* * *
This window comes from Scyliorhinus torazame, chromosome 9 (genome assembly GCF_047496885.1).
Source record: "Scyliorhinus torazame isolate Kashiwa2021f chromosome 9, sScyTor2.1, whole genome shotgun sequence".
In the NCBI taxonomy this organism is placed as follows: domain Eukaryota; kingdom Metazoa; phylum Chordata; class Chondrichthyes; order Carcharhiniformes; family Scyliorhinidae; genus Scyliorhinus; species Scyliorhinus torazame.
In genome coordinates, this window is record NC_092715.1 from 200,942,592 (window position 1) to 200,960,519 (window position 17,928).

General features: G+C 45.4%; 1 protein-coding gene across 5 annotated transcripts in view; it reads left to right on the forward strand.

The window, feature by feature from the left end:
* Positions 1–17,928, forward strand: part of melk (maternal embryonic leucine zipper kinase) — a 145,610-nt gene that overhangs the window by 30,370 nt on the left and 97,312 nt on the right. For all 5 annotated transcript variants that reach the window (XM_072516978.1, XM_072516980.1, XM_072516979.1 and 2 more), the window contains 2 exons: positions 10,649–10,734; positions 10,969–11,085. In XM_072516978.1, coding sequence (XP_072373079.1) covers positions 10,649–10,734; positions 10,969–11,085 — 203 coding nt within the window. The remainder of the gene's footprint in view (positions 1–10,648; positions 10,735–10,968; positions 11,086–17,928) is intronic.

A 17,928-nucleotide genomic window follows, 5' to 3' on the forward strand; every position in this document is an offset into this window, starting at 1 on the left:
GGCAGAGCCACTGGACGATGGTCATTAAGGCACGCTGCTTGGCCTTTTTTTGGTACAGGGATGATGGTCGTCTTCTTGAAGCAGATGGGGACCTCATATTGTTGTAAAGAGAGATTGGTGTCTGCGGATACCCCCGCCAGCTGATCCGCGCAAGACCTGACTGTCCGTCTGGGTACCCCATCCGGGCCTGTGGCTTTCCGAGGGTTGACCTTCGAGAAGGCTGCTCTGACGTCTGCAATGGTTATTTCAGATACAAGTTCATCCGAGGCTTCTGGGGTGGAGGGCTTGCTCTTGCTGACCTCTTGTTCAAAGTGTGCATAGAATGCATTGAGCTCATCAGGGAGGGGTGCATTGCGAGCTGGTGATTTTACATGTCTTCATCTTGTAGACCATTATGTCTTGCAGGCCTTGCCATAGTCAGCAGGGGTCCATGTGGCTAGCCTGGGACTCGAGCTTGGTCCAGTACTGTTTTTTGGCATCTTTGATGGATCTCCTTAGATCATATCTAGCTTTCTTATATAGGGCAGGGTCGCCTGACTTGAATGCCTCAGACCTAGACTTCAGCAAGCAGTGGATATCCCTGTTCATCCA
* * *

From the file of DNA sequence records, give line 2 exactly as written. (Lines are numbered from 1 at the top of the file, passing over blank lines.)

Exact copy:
Source record: "Scyliorhinus torazame isolate Kashiwa2021f chromosome 9, sScyTor2.1, whole genome shotgun sequence".